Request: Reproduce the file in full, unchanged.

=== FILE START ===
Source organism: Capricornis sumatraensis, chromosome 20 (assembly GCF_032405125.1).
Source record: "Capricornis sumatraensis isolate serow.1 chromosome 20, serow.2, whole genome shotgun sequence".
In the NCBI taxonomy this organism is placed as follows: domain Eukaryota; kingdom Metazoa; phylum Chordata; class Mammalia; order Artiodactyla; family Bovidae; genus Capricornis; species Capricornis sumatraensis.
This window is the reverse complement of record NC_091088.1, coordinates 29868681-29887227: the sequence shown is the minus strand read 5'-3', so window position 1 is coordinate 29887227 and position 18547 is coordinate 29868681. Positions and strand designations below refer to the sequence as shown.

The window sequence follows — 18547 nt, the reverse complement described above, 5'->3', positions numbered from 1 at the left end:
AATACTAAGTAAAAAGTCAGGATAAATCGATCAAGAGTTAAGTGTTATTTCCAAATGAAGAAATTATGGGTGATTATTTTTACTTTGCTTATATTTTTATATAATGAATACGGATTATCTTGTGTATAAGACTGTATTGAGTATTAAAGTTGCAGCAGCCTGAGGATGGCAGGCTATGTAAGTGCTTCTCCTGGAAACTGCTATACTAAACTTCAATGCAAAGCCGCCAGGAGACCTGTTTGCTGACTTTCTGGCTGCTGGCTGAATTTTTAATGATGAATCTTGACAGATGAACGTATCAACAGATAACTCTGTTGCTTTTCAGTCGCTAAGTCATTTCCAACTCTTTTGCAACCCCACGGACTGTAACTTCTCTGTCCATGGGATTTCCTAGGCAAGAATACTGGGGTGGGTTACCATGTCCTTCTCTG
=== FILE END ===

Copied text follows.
Source organism: Capricornis sumatraensis, chromosome 20 (assembly GCF_032405125.1).
Source record: "Capricornis sumatraensis isolate serow.1 chromosome 20, serow.2, whole genome shotgun sequence".
In the NCBI taxonomy this organism is placed as follows: domain Eukaryota; kingdom Metazoa; phylum Chordata; class Mammalia; order Artiodactyla; family Bovidae; genus Capricornis; species Capricornis sumatraensis.
This window is the reverse complement of record NC_091088.1, coordinates 29868681-29887227: the sequence shown is the minus strand read 5'-3', so window position 1 is coordinate 29887227 and position 18547 is coordinate 29868681. Positions and strand designations below refer to the sequence as shown.

The window sequence follows — 18547 nt, the reverse complement described above, 5'->3', positions numbered from 1 at the left end:
AATACTAAGTAAAAAGTCAGGATAAATCGATCAAGAGTTAAGTGTTATTTCCAAATGAAGAAATTATGGGTGATTATTTTTACTTTGCTTATATTTTTATATAATGAATACGGATTATCTTGTGTATAAGACTGTATTGAGTATTAAAGTTGCAGCAGCCTGAGGATGGCAGGCTATGTAAGTGCTTCTCCTGGAAACTGCTATACTAAACTTCAATGCAAAGCCGCCAGGAGACCTGTTTGCTGACTTTCTGGCTGCTGGCTGAATTTTTAATGATGAATCTTGACAGATGAACGTATCAACAGATAACTCTGTTGCTTTTCAGTCGCTAAGTCATTTCCAACTCTTTTGCAACCCCACGGACTGTAACTTCTCTGTCCATGGGATTTCCTAGGCAAGAATACTGGGGTGGGTTACCATGTCCTTCTCTG